The fact is that the regulated economy constitutes the greatest attack on the poor that one could ever initiate. Consider, for example, minimum-wage laws, which liberals adore. It locks out of the labor market the poorest people in society whose labor is valued by employers at less than the established minimum. That’s why the unemployment rate for black teenagers hovers around 40 percent.
Minimum-wage laws also prevent the poor from starting up new businesses and hiring people in their neighborhoods at, say, $2 an hour, thereby protecting the rich, established firms from competition from new firms started by the poor.
Burdensome regulations make it overly expensive for the poor to start new businesses, thereby again protecting well-established firms who have the financial wherewithal to comply with the regulations.
Income taxes prevent the poor from accumulating the capital nest egg to start businesses to compete against the well-established firms.
The drug war attracts the poor into trying to make quick money and oftentimes ends up ruining their lives. The prisons are filled with poor people who were led into temptation by the government’s nonsensical war on drugs.
All too often, the poor are induced to go on welfare, which ends up destroying the human spirit of self-reliance, can-do, and independence. While liberals think they’re helping people by making them dependent wards of the state, the exact opposite is true. They end up producing a multitude of people from all walks of life who live their lives scared to death that the government might cut them off.
Need I mention the decades-long liberal-conservative war on immigrants, people who are among the poorest people in the world, people who are doing nothing more than trying to sustain and improve their lives and the lives of their families through labor?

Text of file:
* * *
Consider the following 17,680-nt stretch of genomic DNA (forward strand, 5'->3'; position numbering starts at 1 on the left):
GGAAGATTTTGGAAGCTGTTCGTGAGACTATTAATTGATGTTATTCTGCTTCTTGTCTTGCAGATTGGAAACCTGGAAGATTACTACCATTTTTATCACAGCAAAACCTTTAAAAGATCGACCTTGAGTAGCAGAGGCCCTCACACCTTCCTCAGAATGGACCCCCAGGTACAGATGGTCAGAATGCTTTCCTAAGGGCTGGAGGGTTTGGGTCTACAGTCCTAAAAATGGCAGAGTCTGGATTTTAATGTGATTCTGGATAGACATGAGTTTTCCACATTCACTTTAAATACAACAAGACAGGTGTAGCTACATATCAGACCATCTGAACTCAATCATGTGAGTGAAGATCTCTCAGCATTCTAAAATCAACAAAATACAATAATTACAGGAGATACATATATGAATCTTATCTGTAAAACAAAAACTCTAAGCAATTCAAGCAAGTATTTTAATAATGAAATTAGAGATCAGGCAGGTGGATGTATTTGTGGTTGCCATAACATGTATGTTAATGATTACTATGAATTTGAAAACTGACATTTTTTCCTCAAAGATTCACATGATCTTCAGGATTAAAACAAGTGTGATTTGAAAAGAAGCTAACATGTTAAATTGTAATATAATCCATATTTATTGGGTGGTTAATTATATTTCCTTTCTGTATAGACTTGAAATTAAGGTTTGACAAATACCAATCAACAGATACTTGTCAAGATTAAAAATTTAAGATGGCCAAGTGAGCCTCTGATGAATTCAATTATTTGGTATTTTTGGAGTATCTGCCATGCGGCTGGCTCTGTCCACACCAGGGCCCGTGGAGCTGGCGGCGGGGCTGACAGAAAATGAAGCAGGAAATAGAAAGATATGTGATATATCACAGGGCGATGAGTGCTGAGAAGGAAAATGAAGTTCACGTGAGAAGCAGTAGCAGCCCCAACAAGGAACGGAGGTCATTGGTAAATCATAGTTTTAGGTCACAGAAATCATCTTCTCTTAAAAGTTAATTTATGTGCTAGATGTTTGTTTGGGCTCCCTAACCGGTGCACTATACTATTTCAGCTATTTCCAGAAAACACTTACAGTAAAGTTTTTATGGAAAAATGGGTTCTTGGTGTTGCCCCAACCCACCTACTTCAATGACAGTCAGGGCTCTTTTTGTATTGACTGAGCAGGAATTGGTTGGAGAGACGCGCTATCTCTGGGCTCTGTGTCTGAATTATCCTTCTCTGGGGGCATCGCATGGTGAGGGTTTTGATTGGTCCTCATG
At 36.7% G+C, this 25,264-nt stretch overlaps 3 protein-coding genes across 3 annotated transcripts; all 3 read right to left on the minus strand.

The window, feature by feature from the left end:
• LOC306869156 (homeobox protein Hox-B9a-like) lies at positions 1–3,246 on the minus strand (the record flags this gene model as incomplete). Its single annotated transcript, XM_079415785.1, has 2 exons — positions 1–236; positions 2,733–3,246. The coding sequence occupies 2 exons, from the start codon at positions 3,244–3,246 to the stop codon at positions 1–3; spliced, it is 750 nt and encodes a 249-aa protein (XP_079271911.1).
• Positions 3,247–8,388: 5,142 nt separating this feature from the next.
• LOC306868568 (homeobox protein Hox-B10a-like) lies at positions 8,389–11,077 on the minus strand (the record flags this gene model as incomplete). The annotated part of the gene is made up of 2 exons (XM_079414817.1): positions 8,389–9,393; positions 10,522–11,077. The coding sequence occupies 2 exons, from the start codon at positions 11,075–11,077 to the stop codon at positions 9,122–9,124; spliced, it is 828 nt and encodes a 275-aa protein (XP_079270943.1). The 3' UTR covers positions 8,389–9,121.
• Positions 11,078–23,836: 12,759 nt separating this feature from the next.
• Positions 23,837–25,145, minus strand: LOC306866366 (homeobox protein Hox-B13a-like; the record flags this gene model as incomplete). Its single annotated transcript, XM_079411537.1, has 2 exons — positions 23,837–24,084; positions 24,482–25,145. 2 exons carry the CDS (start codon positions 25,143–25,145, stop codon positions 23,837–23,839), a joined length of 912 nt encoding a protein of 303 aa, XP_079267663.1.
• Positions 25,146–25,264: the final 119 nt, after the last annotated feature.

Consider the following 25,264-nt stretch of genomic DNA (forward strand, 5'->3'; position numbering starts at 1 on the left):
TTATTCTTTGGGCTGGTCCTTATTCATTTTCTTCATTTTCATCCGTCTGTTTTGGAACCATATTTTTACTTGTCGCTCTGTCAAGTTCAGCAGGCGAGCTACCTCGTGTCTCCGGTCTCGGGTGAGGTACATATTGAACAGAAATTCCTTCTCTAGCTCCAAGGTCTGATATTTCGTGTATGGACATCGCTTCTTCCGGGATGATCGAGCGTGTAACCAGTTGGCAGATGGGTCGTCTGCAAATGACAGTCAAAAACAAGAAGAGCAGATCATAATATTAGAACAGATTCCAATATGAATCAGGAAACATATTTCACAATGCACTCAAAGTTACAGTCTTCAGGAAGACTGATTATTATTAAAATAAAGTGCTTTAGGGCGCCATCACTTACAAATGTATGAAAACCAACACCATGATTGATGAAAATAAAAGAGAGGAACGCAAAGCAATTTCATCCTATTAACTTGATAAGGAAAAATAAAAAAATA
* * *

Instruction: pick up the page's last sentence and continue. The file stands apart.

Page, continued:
Finally, liberals and conservatives have no sense of moral values. Where is the morality of having the state forcibly take money from people in order to give it to other people? Do Paul and Blow really think that they’re being good, caring, and compassionate by having the IRS tax people and giving it to others?
They are not. They are no different from Robin Hood, who stole from the rich to give to the poor. Stealing is wrong, plain and simple, no matter if the thief is a government agent and no matter what he does with the money he has stolen.
That’s the fundamental divide between libertarians, on the one hand, and liberals and conservatives on the other. We subscribe to moral principles, such as Thou Shalt Not Steal, and they don’t. We also believe in a way of life in which people have the right to choose when it comes to charity. They don’t—they believe in forcing people to be charitable. We also believe in people, freedom, and voluntary charity. We have no doubts that free people can be relied upon to voluntarily help others. They don’t believe that people can be trusted with freedom.
If only liberals and conservatives would confront the damage they both have brought American society with their statism. If only they would stop asking to be judged by their good intentions rather than by the actual results of their actions. If only they would take individual responsibility for what they have wrought, especially to the poor. If only the poor would discover libertarianism. America would have a bright future indeed.